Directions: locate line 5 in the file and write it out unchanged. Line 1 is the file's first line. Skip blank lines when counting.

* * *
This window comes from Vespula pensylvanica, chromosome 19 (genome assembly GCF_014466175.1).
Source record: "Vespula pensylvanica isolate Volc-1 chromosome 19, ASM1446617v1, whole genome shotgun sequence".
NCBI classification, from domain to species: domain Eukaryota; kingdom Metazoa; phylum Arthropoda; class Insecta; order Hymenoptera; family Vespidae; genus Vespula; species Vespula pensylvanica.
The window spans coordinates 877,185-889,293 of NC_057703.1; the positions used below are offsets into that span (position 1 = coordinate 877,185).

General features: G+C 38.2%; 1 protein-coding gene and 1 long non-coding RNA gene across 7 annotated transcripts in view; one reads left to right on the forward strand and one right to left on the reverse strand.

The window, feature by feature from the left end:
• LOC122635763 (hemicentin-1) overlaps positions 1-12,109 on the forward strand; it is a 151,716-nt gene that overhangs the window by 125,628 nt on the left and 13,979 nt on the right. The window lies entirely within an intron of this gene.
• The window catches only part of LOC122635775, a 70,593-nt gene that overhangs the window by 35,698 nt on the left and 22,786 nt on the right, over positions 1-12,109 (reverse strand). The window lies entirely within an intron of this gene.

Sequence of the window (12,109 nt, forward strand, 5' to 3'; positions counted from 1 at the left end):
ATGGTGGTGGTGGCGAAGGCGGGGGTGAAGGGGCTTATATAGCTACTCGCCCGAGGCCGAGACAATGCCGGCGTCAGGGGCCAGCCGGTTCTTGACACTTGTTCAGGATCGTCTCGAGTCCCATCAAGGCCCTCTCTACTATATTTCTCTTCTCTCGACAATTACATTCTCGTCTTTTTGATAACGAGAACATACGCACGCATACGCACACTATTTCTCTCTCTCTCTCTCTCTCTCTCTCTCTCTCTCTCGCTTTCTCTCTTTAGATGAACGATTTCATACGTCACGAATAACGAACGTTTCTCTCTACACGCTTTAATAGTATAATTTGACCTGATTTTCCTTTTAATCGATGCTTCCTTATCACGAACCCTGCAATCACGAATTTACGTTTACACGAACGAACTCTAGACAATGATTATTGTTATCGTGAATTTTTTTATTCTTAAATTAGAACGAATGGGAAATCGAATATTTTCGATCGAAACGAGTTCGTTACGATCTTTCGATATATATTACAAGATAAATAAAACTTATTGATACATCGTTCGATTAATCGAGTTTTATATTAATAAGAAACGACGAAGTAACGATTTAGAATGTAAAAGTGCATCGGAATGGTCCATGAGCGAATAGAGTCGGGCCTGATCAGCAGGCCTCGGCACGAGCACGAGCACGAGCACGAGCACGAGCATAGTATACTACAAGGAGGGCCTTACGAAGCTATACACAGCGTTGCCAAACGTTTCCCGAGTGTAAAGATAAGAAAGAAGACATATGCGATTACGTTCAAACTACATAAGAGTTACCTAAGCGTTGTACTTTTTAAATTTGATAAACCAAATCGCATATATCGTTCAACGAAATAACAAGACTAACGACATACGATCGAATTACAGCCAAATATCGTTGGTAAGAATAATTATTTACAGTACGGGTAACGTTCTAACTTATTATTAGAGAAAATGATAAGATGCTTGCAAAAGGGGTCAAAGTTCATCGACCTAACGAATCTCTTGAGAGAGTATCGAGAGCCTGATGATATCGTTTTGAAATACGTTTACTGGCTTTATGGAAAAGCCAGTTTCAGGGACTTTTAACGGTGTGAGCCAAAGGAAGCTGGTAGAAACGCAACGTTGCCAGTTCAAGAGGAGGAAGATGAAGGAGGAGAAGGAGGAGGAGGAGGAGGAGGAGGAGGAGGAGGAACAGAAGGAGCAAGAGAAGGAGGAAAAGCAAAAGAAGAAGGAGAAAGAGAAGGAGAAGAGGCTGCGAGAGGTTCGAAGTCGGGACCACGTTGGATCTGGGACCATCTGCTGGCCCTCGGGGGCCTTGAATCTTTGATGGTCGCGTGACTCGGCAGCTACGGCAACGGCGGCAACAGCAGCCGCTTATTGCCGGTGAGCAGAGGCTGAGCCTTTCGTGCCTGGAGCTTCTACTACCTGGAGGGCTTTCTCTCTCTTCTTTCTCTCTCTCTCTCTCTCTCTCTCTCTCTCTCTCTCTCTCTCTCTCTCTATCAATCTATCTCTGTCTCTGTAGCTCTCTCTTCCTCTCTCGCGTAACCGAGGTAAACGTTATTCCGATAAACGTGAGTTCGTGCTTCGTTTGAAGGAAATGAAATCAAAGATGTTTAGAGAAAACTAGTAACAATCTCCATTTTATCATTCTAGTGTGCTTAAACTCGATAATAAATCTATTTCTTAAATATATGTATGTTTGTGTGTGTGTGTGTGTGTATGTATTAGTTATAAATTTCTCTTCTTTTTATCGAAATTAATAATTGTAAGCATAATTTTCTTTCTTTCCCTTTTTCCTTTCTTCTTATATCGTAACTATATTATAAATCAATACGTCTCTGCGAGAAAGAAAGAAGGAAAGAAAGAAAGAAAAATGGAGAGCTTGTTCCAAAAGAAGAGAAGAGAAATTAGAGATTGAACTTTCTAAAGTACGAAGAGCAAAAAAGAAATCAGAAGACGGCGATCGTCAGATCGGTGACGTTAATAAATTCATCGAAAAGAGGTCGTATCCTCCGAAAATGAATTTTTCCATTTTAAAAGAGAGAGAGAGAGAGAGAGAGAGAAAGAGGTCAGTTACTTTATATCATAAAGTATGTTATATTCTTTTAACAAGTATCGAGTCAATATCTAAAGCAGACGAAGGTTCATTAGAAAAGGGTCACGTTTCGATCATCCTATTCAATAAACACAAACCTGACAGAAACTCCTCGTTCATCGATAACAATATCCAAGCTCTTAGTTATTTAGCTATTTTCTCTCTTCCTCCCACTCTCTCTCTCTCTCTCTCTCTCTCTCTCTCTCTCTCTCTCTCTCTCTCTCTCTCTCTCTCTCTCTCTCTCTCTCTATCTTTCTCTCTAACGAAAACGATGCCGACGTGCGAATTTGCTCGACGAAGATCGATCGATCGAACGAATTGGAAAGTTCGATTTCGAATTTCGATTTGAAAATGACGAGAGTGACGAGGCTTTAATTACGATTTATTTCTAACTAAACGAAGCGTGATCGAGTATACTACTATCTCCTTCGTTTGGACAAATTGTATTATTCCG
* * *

General features: G+C 38.2%; 1 protein-coding gene and 1 long non-coding RNA gene across 7 annotated transcripts in view; one reads left to right on the forward strand and one right to left on the reverse strand.